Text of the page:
Over the past three years, the IRB has conducted a full review of its protocol to ensure that UALR is in full compliance with all federal, state, and local laws and regulations. In Spring 2009, the IRB submitted the revised protocol to the Provost and Faculty Senate. This project is an example of administrative and faculty bodies working collaboratively to develop policies that support UALR’s integrity and metropolitan mission. An additional goal of this project is to make the policy document more accessible to researchers. The project has involved faculty from across the campus and disciplines, administrators, and staff.

Researchers (faculty, staff, and students) at UALR accept their responsibility to conduct research in an ethical and responsible manner and acknowledge their obligation to protect the rights and welfare of any human participant involved in a research activity. The primary investigator and other key researchers are responsible for designing a sound study in accordance with the standards of the discipline and for disclosing any perceived or potential conflict of interest that would reasonably appear to be affected by the proposed research.

All research or teaching that involves animal subjects must be reviewed and approved by the University’s Institutional Animal Care and Use Committee.75 The committee ensures that faculty and students are properly trained to perform or conduct any procedures pertaining to the use of animals. UALR faculty and students must have an approved protocol on file even if they are conducting research outside of the campus. The Institutional Animal Care and Use Committee meets every six months.

Work done with radiation is overseen by the Radiation Safety Committee76 and the Radiation Safety Office, located in the Graduate Institute of Technology, which was established to assure compliance with state regulations and the conditions set forth by the license and to promote best practices. The UALR Radiation Safety Program assists management at all levels in fulfilling the UALR commitment to furnish a place of employment and learning which is as free as possible from recognized radiation hazards that cause or are likely to cause harm or death to personnel and the surrounding community. In the name of UALR, the Radiation Safety Committee has obtained an academic institution license from the Arkansas Department of Health for the use of radioactive materials. The Radiation Safety Office/Committee approves internal permits for responsible and qualified individuals to use radioactive materials within UALR after the permission has been approved by the Health Department. The permits are approved for the purchase, transfer, use, and disposal of specific amounts of a particular nuclide within the educational and research facilities of UALR. Appropriate application forms must be completed and approved before permission can be granted.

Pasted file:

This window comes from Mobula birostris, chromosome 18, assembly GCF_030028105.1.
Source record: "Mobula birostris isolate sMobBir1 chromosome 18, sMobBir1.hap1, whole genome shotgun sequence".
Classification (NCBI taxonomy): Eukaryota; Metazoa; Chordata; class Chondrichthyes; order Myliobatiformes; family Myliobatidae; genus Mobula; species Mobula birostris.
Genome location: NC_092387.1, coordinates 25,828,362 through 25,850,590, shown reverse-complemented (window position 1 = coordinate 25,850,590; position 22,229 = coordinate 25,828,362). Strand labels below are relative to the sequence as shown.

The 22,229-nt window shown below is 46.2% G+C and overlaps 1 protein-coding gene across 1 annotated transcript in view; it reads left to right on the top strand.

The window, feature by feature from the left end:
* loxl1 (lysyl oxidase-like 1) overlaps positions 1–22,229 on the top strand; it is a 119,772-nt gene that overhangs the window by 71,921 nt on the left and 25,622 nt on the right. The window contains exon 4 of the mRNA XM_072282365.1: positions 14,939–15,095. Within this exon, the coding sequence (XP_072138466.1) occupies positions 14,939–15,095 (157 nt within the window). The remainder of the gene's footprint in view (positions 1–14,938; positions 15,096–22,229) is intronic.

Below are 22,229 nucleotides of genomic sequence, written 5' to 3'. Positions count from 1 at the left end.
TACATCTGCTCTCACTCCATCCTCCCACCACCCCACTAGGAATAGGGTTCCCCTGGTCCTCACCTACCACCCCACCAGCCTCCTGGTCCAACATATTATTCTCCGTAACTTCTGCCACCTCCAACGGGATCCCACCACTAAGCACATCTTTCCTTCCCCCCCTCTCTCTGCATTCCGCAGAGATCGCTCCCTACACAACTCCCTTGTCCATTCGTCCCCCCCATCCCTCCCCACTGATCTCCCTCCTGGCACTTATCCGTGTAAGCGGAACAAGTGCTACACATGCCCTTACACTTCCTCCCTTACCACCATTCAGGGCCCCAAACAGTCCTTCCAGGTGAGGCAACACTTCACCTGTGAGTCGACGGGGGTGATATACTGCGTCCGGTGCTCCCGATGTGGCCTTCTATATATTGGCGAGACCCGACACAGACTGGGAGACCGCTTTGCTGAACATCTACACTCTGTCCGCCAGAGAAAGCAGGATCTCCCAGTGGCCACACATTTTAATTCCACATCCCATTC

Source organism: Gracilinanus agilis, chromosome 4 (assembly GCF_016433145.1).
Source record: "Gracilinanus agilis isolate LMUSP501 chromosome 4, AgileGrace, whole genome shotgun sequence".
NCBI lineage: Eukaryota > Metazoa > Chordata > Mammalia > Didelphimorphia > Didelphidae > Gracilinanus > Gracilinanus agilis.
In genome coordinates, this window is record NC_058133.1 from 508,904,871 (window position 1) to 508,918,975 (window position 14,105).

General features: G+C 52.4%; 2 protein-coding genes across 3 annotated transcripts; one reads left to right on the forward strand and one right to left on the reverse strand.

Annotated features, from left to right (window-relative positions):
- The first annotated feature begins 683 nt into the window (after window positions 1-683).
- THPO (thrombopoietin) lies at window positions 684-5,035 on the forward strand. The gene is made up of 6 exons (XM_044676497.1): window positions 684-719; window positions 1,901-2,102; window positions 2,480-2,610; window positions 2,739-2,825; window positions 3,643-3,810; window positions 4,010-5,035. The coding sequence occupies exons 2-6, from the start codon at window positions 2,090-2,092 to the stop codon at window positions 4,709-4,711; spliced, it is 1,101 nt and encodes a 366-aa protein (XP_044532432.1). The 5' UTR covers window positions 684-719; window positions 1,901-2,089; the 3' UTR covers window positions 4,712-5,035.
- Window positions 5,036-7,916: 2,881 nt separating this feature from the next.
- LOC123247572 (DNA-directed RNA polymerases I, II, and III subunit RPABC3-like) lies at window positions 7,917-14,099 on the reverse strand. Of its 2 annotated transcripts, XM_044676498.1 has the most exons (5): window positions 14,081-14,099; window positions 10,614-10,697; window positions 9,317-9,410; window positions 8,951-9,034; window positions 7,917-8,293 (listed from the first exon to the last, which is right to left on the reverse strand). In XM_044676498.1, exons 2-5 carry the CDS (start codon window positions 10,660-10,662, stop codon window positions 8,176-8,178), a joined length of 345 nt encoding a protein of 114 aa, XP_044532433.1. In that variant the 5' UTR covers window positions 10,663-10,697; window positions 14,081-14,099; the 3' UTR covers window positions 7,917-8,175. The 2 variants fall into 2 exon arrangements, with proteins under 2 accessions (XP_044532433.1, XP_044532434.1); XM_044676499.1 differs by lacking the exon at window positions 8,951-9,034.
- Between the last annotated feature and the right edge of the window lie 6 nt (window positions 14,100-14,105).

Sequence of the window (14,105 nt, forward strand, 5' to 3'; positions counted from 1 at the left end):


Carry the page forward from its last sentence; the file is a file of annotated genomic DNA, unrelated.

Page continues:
Financial Integrity
1e Example of Evidence
The board exercises its responsibility to the public to ensure that the organization operates legally, responsibly, and with fiscal honesty.

To ensure financial integrity, the UA Board of Trustees requires internal and external audits performed annually. The Internal Audit Department is responsible for providing the UA Board of Trustees and the President of the UA System with information about the adequacy and effectiveness of the internal administrative and accounting controls and the quality of operating performance when compared with established standards. To accomplish this, the Internal Audit Department is authorized to have full, free, and unrestricted access to all property, personnel, and records.

The internal auditor retains a high degree of independence, unhindered by the UA Board of Trustees or University officials in their audits. The auditors use nationally recognized guidelines such as Standards for the Professional Practice of Internal Auditing, published by the Institute of Internal Auditors, Inc., and College & University Business Administration, published by the National Association of College and University Business Officers for internal audit activities. Internal auditors also coordinate external audit activities.

External auditors evaluate whether or not the University practices generally acceptable accounting principles and is free from fraud or any other financial improprieties. UALR’s audits for the past ten years have found no violations or misappropriations.

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Upon Reflection

  • UALR has clear mission and values documents that are available to constituencies.
  • UALR has articulated mission goals and objectives that drive institutional decisions.
  • Policy documents have been or are being updated in response to environmental scanning.
  • Communication within and among campus units needs to be improved. This will enhance collaboration across campus.
Updated 10.31.2009